By Phil Harrison – Yorkshire Post
But over the past seven days in Nottingham, Great Britain managed to do that. And then some.
The fairytale ending that everyone connected with the national team wanted for captain Jonathan Phillips was delivered, the Sheffield Steelers’ skipper bowing out of his international career on the ultimate high of leading his team back to the elite group of powerhouse hockey nations such as Canada, Sweden and Finland.
Five games, five wins. The only blemish – if it could be called that – was not putting Poland away in 60 minutes on the second day of the Division 1A tournament at the Motorpoint Arena.
But they got the job done in overtime, the same as they got the job done overall – the party atmosphere that followed Friday night’s deserved 5-3 win over Italy a stark contrast to the tears that were shed when they came down from the top pool after three years just under 12 months ago in Finland.
With Poland having taken care of business earlier in the day against Romania – as expected – it meant the hosts and their Italian opponents went into the final game knowing only one of them would be returning at the first attempt.
Home ice is clearly an advantage at such events but, by the same token, it can also bring with it added pressures, greater expectations.
GB had dealt with that situation well all week but, with everything on the line it was always going to be the toughest examination of their top-tier credentials so far.
The chanting from the sellout home crowd started before the first puck was dropped and it hardly relented all night.
The crowd got their reward just over five minutes in when the hosts went on the power play for the first time following a hooking call on Italy’s Phil Pietroniro.
The man advantage was only 13 seconds old when Mike Hammong took the puck from Evan Mosey and picked out Brett Perlini to poke it home at the back post.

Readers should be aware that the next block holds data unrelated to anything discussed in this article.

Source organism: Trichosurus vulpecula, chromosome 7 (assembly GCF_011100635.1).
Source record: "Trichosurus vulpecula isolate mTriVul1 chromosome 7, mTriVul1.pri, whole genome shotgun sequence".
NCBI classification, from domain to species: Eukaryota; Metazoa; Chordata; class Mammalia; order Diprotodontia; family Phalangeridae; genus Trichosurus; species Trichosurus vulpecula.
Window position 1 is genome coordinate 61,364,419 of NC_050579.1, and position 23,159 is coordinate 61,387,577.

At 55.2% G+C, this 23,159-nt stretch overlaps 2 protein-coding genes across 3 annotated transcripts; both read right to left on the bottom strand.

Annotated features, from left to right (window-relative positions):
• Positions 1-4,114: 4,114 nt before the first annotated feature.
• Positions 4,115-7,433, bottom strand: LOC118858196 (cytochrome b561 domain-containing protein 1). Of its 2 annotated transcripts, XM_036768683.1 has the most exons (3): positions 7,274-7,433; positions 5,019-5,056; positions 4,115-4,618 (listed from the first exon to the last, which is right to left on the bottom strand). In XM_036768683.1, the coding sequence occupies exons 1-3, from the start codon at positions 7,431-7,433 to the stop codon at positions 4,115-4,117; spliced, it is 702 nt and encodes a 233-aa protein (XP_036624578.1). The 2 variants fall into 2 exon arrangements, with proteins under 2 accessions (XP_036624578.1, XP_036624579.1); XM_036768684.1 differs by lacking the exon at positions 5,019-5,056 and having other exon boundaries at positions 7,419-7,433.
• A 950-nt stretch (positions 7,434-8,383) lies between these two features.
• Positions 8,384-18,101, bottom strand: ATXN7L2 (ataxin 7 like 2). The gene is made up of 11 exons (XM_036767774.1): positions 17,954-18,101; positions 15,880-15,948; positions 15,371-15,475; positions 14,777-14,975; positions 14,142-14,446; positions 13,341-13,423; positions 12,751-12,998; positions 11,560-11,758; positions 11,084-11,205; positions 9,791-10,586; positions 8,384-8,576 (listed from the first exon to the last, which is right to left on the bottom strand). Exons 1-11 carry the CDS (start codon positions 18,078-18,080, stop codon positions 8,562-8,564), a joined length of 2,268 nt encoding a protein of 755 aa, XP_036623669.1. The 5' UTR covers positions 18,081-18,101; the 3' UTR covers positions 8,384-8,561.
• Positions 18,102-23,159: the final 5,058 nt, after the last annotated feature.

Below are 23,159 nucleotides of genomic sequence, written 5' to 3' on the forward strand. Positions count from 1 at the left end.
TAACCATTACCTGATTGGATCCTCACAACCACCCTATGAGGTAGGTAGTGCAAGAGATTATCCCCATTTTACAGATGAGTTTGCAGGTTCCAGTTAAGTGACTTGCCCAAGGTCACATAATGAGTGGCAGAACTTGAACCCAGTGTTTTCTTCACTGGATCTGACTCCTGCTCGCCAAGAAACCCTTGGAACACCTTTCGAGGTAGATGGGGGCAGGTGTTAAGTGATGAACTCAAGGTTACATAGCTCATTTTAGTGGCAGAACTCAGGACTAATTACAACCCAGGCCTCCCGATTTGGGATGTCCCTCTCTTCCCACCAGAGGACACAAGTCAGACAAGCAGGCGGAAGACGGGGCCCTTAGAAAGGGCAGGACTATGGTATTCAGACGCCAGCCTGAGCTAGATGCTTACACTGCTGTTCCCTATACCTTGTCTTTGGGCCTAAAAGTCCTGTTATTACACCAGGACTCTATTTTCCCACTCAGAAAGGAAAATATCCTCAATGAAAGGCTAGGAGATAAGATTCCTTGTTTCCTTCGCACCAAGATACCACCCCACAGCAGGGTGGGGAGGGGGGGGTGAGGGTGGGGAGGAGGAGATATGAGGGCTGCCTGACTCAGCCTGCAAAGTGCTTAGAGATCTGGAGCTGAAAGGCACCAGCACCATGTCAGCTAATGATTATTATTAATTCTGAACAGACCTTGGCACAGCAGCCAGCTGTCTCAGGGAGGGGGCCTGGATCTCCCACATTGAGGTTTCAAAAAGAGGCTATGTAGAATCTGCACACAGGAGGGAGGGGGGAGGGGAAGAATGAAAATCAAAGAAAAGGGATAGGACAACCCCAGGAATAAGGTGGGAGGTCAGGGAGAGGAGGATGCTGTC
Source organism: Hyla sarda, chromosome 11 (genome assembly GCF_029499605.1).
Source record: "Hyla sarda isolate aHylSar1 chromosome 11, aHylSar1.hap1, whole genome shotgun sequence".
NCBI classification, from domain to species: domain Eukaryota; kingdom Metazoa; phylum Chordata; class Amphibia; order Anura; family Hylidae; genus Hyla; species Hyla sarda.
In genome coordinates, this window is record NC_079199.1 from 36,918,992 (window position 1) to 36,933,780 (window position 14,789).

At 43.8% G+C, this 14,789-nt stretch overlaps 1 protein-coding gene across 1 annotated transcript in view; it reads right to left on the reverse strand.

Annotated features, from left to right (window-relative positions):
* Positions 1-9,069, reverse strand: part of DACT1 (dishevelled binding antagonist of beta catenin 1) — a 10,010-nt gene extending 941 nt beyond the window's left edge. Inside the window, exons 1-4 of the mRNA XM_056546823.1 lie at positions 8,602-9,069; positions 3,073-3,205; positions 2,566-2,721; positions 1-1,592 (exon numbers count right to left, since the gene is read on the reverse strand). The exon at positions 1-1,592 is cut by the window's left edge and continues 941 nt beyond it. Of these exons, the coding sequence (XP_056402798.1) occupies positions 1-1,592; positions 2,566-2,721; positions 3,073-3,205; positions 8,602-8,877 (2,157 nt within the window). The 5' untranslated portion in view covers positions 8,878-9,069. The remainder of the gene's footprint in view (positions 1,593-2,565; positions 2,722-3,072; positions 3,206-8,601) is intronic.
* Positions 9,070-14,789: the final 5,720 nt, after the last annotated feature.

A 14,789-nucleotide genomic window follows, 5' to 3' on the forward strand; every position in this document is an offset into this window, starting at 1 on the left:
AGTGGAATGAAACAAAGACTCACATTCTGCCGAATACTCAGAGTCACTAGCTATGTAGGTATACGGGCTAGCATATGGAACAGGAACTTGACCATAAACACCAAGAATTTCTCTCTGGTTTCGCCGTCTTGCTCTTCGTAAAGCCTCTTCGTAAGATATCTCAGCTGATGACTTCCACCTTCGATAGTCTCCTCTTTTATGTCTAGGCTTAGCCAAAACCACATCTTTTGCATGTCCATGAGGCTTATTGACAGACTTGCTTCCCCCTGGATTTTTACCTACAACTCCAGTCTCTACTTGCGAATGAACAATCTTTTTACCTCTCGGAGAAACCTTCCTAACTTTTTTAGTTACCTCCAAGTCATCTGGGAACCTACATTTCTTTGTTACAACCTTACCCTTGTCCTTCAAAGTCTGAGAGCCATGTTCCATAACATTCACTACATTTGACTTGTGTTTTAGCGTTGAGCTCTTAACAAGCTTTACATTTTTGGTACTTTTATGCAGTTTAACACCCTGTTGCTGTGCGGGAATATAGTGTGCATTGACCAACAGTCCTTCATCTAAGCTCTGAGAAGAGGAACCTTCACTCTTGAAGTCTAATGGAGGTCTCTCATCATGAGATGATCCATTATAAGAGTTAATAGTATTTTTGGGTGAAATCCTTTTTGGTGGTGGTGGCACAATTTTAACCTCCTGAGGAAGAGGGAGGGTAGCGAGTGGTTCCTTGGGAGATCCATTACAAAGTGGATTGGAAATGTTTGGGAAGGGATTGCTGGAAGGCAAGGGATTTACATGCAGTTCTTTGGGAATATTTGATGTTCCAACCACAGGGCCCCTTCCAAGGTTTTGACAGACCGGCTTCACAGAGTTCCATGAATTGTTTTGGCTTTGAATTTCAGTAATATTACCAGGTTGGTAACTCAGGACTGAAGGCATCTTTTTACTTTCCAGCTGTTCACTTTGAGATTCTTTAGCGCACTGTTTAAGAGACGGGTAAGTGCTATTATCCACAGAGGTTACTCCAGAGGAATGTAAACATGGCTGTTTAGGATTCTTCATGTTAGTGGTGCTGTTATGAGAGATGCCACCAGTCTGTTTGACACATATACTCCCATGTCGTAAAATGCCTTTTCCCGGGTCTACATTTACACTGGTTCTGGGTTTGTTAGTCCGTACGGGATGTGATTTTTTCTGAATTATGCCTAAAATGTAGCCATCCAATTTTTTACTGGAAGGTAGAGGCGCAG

Johnny Curran almost doubled the lead when firing from the right circle following a break by Josh Waller but the next goal came at the other end.
A delayed penalty call gave Italy the extra skater and they used it well, creating space for captain Thomas Larkin to fire through traffic from centre ice just inside the blue line, his effort taking at least one deflection on its way past Ben Bowns and into the net at 11.21.
Ben O’Connor and then Mike Hammond saw shots blocked shortly after as GB tried to hit back quickly when Liam Kirk showed his agility to drive behind the back of the Italy net.
It wasn’t too long into the second period, however, before the GB crowd were on their feet again, only 59 seconds having elapsed before Cade Neilson deceived Fazio by looking to pass across the front of net before steering the puck through the Italian netminder to make it 2-1.
But the Italians refused to go away and were level again just over three minutes later, Alex Petan driving the puck through Bowns from 10 yards out as he fell to the ice off-balance at 24.34.
The scoring pattern continued for the rest of the period, but it was a special goal which put the hosts ahead for a third time when Hammond received the puck at the bottom of the left circle from Ollie Betteridge before proceeding to deceive Fazio by sending him the wrong way and backhanding home into the exposed net from a tight angle to make it 3-2 at 28.43.
But, like a bad smell, Italy came back once more, Daniel Perli showing great composure to fire past Bowns’s left shoulder to drag his team level for a third time at 34.29.
It seemed as if GB were simply unable to press home their advantage any further when forging ahead each time, something they did for a fourth time when – on a delayed penalty – Kirk found Hammond in the left circle again and, in an almost carbon copy of the opening goal, he picked our Perlin at the back post to tap home again at 35.57.
Now the challenge was building on that lead and making it tougher for their opponents to get back in the game.
But they couldn’t pull clear, although they were able to keep the Italians at bay, with Bowns hardly tested at all during the third period.
Mike Keenan’s team huffed and puffed but failed to create any meaningful clear-cut chances.
In the end, the only goal in the final 20 minutes came at the other end, good hassling by Kirk turning the puck over behind the Italy goal, before he laid it back into the path of Neilson who, with Fazio having been pulled with over two minutes remaining, stroked it home to finally give GB the two-goal cushion they had craved all night.
It was a cushion they were not going to let go of.